Asia Pacific

  • Myanmar's military seem to be beneficiaries of the country's poppy crop.

    Myanmar's Bumper Poppy Crop

    For the past 10 years, drug production in Myanmar has been on the rise. The amount of land used to grow poppy — from which the opium sap used to make heroin is derived — has more than doubled since 2006. According to the UN, Myanmar now accounts for more than 25 percent of the global area under illegal poppy cultivation, making the country the second largest producer of illegal opium in the world after Afghanistan.

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  • Aussie 'double-dissolution' election will happen for the first time in 30 years.

    Aussie Voters Face a 'Double Dissolution' Election

    Australians will go to a federal election on 2 July 2016. At first glance the 19 seats in the House of Representatives that the Labor Party — the current Opposition — needs to win to take government seems a heroic undertaking. Yet, if the early polls are any indication, this may not be too far beyond its reach.

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  • India's GDP growth may be misleading.

    India's GDP Growth May Be Discrepancy-Based

    India’s real GDP growth increased by 0.7 percent from the last quarter of 2015 to the first quarter of 2016, rising from 7.2 percent to 7.9 percent. While both foreign and national media view this as a leap forward, the data and methods on India’s growth story should be taken with a pinch of salt.

    What is interesting in the latest data on India’s growth rate is how, instead of aggregate production, the amount of ‘discrepancies’ in India’s growth accounting has drastically increased.

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  • There is a battle for academic freedom going on Down Under.

    Fighting for Academic Freedom on Your Behalf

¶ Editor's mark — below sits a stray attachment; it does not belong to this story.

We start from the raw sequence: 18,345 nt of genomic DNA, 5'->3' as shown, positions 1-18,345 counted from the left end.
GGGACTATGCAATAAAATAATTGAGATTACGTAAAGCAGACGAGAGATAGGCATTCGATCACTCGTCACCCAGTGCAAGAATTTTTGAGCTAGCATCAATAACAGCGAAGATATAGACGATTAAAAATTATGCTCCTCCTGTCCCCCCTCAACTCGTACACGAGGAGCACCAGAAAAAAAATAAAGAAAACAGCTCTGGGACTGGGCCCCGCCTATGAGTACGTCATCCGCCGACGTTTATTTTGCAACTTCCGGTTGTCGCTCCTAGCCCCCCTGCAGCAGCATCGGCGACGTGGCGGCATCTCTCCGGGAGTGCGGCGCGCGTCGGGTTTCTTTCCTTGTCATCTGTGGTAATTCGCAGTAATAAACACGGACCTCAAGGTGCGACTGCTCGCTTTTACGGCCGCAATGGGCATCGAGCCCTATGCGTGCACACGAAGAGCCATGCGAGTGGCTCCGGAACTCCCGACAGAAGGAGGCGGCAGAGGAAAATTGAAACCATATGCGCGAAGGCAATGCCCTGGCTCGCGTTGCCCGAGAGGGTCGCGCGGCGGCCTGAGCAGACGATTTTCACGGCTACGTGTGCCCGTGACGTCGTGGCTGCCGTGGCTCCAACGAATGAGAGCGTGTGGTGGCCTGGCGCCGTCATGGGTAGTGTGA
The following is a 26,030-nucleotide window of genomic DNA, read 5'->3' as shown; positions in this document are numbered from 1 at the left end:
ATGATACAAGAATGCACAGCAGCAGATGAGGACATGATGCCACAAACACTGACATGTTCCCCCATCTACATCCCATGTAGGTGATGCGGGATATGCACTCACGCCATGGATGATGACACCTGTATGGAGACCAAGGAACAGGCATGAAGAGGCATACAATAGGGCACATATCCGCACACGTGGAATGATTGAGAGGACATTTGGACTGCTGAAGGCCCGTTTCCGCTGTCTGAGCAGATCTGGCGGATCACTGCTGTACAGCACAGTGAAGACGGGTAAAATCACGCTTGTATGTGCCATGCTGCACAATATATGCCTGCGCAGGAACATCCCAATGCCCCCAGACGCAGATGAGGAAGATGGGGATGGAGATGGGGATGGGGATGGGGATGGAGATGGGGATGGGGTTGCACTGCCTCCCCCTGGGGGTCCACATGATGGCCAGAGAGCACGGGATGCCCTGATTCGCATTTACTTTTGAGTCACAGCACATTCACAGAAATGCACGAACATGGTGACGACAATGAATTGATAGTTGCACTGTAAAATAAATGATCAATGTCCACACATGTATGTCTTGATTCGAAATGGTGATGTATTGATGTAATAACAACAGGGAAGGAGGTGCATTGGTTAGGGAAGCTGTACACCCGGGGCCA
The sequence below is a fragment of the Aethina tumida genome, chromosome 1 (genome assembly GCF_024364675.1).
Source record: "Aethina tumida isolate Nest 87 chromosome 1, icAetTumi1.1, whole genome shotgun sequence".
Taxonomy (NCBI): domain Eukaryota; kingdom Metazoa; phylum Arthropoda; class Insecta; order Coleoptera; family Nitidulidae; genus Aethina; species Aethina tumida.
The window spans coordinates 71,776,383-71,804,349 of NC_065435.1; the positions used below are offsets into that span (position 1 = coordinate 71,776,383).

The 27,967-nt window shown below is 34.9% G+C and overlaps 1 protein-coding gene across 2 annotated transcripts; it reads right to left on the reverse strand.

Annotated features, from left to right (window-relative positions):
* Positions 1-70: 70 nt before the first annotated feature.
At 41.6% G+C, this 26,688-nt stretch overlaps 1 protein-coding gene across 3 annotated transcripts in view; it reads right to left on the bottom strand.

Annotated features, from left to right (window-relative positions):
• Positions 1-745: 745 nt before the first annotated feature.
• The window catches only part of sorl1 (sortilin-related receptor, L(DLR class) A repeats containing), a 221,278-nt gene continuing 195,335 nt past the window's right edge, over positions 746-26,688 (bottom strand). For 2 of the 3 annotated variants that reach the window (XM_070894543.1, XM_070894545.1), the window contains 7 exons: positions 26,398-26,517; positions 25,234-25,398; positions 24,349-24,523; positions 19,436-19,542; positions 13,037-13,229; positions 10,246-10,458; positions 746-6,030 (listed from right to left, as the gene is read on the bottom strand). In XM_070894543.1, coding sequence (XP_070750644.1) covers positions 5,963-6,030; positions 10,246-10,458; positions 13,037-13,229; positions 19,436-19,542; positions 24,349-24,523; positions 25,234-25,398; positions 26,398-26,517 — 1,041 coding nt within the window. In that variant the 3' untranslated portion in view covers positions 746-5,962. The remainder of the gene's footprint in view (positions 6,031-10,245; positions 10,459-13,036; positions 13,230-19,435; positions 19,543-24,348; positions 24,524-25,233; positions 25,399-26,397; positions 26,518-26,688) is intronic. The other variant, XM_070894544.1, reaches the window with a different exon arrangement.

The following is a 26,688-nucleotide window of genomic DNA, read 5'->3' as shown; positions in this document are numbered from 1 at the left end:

The three-year dispute between the University of Queensland and academic Paul Frijters has finally been resolved, with the Fair Work Commission finding in Frijters' favour.

    But this is a case that should ring alarm bells not just for all academics undertaking controversial work - but for the general public, which has a right to expect that the institutions funded by its tax dollars will support and protect academic freedom, rather than work against it.

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  • The Vietnamese auto industry is booming as of late.

    Trading the Motorbike for a Car

    After many years of slow growth and stagnation, the last couple of years have seen a significant boom in car sales in Vietnam. The country most known for its staggering motorbike population now appears to be rapidly heading for the age of the automobile. What has caused this change of fortunes for the auto industry, and will this new trend create a strong domestic auto industry in Vietnam?

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  • North Korea is a risk, but Chinese private investment is steady.

    Chinese Investors Maintain Interest in North Korea

    China is North Korea’s largest trading partner and has consistently encouraged cross-border trade and non-official investments in North Korea since 2006. Yet, despite its low-cost raw materials, cheap labour and large market potential, North Korea remains as a high-risk investment destination for Chinese businesses.

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  • The new defense deal with Australia is a win for Singapore.

    Singapore Wins in Deal with Australia

    Let there be no doubt about who is the main winner from the Australia–Singapore Comprehensive Strategic Partnership (CSP) signed on 6 May. It is Singapore. This tiny country is a quarter the size of the Australian city of Melbourne by land mass and it lacks space more than anything else.

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  • Japan could look to immigration to help with the demographic crunch.

    Can Immigration Solve Japan's Population Problem?

    Japan is experiencing a serious demographic crunch. About 27 percent of the Japanese population is over the age of 65 and there are 1.4 million fewer people today than there were in 2007, when the total population peaked at 128 million. Prospects for the future do not look good either.

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  • The South China Sea continues to heat up to no ones advantage.

    Or Maybe the South China Sea could be Demilitarized?

    Recent months have seen a continuing increase in military activities in the South China Sea, particularly by the United States and China, but also by ‘bit players’ like India and Japan. These activities only serve to heighten tensions in the region at a time when the priority should be to demilitarise the area.

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